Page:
Short-term effects of alcohol
Depending on how much is taken and the physical condition of the individual,
alcohol can cause:
• Slurred speech
• Stomach upset
• Breathing difficulties
• Distorted vision and hearing
• Impaired judgment
• Decreased perception and coordination
• Anemia (loss of red blood cells)
• Blackouts (memory lapses, where the occurred while under the influence)
• unprotected sex that could potentially lead to unplanned pregnancy or sexually transmitted infections (STIs)
• People don’t smell good the day after (the peculiar alcohol stink) ; the liver processes most of the alcohol you drink, but some of it leaves the body straight through the breath, sweat and urine.
Never mind your bloodshot eyes, but the individual looks generally unkempt and markedly undesirable.
Long-term effects of alcohol
Binge drinking and continued alcohol use in large amounts are associated with many health problems, including:
• Unintentional injuries such as car crash, falls, burns, drowning
• Intentional injuries such as firearm injuries, sexual assault, domestic violence
• Increased on-the-job injuries and loss of productivity
• Increased family problems, broken relationships
• Alcohol poisoning
• High blood pressure, stroke, and other heart-related diseases
• Nerve damage
• Sexual problems
• Permanent damage to the brain
• Vitamin B1 deficiency, which can lead to a disorder characterized by amnesia, apathy and disorientation
• Gastritis (inflammation of stomach walls)
• Cancer of the mouth and throat
• heart disease
• liver disease
• liver cancer
• bowel cancer
• mouth cancer
• breast cancer
• What about the teeth? People who have alcohol use disorder tend to have higher plaque levels on their teeth and are three times as likely to experience permanent tooth loss.
• Skin problems; Alcohol dehydrates the body generally, including the skin – your body’s largest organ.
This happens every time you drink. Drinking too much is also thought to deprive the skin of vital vitamins and nutrients. Over time, drinking heavily can have other, more permanent, detrimental effects on your skin. Rosacea, a skin disorder that starts with a tendency to blush and flush easily and can eventually lead to facial disfigurement, is linked to alcohol.
Injury is the most likely health effect of a single incidence of drinking too much. But the types of injuries and the seriousness of injury can vary greatly depending on the circumstances (for example falls, road trauma and assault),loss of personal possessions such as wallets, keys or mobile phones. While often physical scars fade, the psychological scars resulting from alcohol- related trauma can linger for life!
Alcohol contributes to criminal behaviour. Alcohol can reduce the inhibitions and lead one to behave in a way that one would not consider if sober. Incidents that one would deal with rationally when sober, can quickly escalate and get out of hand after a few drinks and may end up involving the police.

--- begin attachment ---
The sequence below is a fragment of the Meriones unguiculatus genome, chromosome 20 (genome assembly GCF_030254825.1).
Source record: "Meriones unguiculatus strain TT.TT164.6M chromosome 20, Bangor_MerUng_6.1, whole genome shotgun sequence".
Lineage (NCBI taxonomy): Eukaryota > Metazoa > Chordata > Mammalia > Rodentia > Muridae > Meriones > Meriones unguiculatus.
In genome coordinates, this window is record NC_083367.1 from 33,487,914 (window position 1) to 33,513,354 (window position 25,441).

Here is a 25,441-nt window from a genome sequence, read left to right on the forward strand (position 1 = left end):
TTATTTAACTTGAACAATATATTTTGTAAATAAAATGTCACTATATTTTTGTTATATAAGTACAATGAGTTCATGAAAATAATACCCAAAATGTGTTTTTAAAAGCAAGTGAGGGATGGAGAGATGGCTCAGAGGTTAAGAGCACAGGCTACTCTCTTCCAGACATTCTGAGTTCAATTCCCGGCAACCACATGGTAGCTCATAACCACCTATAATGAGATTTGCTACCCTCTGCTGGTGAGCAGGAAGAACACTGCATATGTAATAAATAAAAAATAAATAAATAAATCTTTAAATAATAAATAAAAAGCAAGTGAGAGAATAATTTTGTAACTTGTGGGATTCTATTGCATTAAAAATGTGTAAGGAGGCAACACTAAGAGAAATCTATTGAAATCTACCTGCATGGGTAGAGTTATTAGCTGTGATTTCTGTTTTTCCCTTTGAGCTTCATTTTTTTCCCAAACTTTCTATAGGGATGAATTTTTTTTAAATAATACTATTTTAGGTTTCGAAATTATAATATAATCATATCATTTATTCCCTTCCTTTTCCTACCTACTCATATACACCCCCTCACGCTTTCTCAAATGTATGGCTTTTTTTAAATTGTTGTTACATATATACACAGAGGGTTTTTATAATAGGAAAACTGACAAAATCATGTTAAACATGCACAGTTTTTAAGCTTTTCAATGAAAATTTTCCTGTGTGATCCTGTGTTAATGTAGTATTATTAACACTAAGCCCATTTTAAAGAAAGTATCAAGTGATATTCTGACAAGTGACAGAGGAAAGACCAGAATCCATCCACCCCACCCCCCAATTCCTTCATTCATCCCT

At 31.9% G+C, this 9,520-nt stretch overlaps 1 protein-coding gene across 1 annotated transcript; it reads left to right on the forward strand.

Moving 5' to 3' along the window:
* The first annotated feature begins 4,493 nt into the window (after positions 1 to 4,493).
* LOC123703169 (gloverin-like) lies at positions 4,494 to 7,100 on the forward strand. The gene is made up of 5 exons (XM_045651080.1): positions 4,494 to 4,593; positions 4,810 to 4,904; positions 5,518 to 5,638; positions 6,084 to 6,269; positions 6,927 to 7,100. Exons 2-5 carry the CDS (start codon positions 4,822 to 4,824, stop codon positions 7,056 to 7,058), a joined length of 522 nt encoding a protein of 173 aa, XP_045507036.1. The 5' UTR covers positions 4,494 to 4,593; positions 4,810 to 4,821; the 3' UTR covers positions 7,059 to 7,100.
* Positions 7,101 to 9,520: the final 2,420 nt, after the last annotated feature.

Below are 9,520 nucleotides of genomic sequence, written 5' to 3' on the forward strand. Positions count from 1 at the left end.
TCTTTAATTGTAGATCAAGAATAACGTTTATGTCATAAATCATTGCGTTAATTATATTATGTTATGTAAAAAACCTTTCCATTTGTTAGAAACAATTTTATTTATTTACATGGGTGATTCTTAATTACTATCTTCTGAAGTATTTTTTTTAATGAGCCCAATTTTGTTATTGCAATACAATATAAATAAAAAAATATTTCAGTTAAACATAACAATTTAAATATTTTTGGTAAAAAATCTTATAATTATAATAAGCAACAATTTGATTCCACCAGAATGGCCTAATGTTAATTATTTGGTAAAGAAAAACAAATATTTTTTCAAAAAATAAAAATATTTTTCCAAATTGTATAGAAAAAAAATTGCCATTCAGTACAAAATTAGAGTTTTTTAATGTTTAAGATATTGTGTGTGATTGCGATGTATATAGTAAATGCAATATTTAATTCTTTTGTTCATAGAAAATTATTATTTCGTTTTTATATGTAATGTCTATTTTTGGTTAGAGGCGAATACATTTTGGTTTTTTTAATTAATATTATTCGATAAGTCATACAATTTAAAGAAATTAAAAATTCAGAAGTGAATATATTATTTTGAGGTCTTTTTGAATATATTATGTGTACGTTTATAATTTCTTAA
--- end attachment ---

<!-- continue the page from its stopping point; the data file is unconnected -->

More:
Alcohol-related offences include assault, sexual assault, assault of police, property damage, disorderly or offensive behaviour, hindering police, resisting arrest and drink driving. But being arrested or charged can be just the start of the problems as one may have to spend time in jail.
Many industries won’t employ someone with a criminal history. One may lose current employment because of the blot on one’s record or because you need to take time off work for court appearances. Legal problems can also result in relationship break-ups and friction between family members.
What people think about us affects how we feel about ourselves. A humiliating drinking incident such as vomiting, uncontrolled passage of urine/faeces on the body or outright passing out can result in ridicule, social ostracism and other forms of bullying. Hangovers can lead to time off work, poor work performance and workplace accidents, all of which could put your job at risk. Drinking too much can also affect personal relationships.
Usually, the people close to someone who regularly drinks too much are adversely affected. Teenagers of parents with alcohol problems tend to drink more frequently, more heavily, and more often alone than other teenagers (this is understandable as they would have along the line mastered the art better than their parents). Other social consequences of drinking too much can include:
• financial problems due to excessive spending on alcohol
• limited career opportunities due to a conviction for an alcohol-related offence
• impacts on work performance
• losing friends because of the way you act when you’re drunk
• a limited group of friends, due to constantly socialising with other people who drink to excess
• reduced sexual performance. My drinking, your problem There are a range of harms to others from drinking. These include effects on family life and members.
The drinker may spoil a family holiday, or may fail to pick up a child from school. Drinking is often implicated in family violence and in child neglect.
There are effects on friends and on work life – friendships broken off, injuries in a drunken fight, work time spent filling in for a drinker or getting help for him or her. And there are adverse effects on people who don’t know the drinker – annoyances like late-night street noise, and more serious impacts, such as injury from trying to break up a drunken fight, or the cost of fixing or replacing broken furniture or torn clothing when someone had a bit too much.
Alcohol is not friendly to the body. While the mind may feel its effects as fun, the body does not.